a week-and-a-half with GNOME 3

I’m as surprised as anyone to admit it, but I’ve spent the last using GNOME 3, and it hasn’t been too painful — in fact, I’ve had no trouble remaining productive in it. I’ve definitely missed some of GNOME 2’s features, but it’s definitely been a more pleasant and productive experience than my time with Ubuntu’s Unity desktop after the 11.04 release.

A lot of people have reacted poorly to GNOME 3, and I can understand their frustrations. I’m not sure why I haven’t had the same experience, but perhaps my time with Mac OS X has something to do with it — I’m already used to using the Expose-style overview in the GNOME Shell, and to having Alt-Tab work on an application-level. There’s a new key combo for switching between the windows of an individual application; it defaults to Alt and whatever key sits above the Tab key in your locale (Alt-` in my case). It still took a bit of adjustment, but I was soon zipping between windows and launching applications without any dramas.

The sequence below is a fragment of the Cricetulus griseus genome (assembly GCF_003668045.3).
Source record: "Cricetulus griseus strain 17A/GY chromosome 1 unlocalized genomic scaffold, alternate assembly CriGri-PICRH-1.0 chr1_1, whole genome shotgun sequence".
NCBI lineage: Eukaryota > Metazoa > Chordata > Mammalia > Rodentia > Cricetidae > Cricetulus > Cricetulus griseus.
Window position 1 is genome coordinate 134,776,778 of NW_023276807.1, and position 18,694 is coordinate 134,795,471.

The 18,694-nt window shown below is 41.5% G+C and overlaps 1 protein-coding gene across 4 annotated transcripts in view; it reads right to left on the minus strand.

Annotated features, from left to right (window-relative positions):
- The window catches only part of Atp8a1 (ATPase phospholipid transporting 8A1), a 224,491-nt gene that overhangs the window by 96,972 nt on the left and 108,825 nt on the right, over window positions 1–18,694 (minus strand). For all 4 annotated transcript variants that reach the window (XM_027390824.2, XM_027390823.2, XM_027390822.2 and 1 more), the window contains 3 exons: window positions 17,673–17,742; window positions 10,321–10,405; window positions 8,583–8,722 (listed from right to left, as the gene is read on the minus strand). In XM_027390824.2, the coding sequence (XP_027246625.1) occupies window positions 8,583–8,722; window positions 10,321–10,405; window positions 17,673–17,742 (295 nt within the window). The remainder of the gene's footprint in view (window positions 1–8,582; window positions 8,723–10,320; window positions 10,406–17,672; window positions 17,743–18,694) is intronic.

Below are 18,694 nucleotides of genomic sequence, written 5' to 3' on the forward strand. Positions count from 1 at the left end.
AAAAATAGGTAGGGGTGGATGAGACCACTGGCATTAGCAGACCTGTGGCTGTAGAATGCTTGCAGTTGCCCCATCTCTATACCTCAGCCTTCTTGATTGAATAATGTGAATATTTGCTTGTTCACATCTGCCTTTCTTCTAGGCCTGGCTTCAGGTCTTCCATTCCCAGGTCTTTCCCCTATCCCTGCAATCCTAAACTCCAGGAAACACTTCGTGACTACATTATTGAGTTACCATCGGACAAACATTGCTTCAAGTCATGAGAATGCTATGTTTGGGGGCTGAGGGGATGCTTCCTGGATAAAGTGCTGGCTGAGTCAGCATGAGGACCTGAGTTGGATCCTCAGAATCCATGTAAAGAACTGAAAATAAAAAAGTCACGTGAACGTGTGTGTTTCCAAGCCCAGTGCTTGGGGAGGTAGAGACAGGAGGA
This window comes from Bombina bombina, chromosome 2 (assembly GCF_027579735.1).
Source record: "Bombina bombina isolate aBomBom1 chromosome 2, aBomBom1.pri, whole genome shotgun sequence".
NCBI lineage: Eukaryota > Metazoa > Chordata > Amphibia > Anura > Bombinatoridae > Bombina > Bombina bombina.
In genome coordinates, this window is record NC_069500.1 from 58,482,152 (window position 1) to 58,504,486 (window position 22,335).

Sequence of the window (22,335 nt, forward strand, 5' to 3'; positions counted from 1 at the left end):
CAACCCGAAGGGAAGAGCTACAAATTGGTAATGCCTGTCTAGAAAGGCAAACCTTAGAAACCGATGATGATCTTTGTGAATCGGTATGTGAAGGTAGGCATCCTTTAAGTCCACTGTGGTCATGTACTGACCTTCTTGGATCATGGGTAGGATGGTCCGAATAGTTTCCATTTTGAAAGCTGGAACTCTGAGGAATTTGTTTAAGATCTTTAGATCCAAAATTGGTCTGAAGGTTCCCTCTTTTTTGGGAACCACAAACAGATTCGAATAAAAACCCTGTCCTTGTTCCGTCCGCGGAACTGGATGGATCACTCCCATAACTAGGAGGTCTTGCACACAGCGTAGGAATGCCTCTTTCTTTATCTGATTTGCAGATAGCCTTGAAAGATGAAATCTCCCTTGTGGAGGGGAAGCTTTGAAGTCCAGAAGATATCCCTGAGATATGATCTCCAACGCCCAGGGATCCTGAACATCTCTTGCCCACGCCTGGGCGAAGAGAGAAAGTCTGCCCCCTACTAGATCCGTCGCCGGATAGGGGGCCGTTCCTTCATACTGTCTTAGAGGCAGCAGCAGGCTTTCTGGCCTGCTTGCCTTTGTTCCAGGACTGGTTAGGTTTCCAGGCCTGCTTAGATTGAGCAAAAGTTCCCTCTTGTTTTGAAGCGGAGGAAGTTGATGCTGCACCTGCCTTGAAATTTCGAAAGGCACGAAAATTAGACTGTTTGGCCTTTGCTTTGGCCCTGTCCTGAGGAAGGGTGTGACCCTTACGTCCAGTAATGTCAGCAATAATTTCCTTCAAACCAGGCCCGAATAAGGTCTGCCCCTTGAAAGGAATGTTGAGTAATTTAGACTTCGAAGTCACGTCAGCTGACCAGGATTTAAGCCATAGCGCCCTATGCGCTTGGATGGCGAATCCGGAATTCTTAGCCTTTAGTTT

GNOME Shell's overview provides quick access to your applications and windows

The GNOME Shell cheat sheet covers a lot of the less obvious functionality built in to the Shell. I do find some of the hidden functionality a bit silly — having to hold Alt to reveal the “Power Off” menu item, for instance — but it still doesn’t take long to come up to speed.

I will add one caveat to my comments: I’ve been using GNOME 3 on my laptop, where (as I remarked a couple of posts back) I spend most of my time using Firefox, Chrome, Thunderbird, terminal windows, and a text editor. I haven’t used it with JACK and my regular assortment of music tools yet, so I’m still not sure how it’ll handle that workflow, or if its greater use of video hardware is going to cause any latency issues.

A quick reality check, nine years in the making

One thing I can’t help but feel in the release of GNOME 3.0 is a sense of history repeating; after all, it’s not the first major release of GNOME to slash away at the desktop’s feature set and remodel the remains based on design principles put together by a core team of developers.

Red Hat Linux 8, with the then-new GNOME 2.0. I'd forgotten how much like a browser Nautilus looked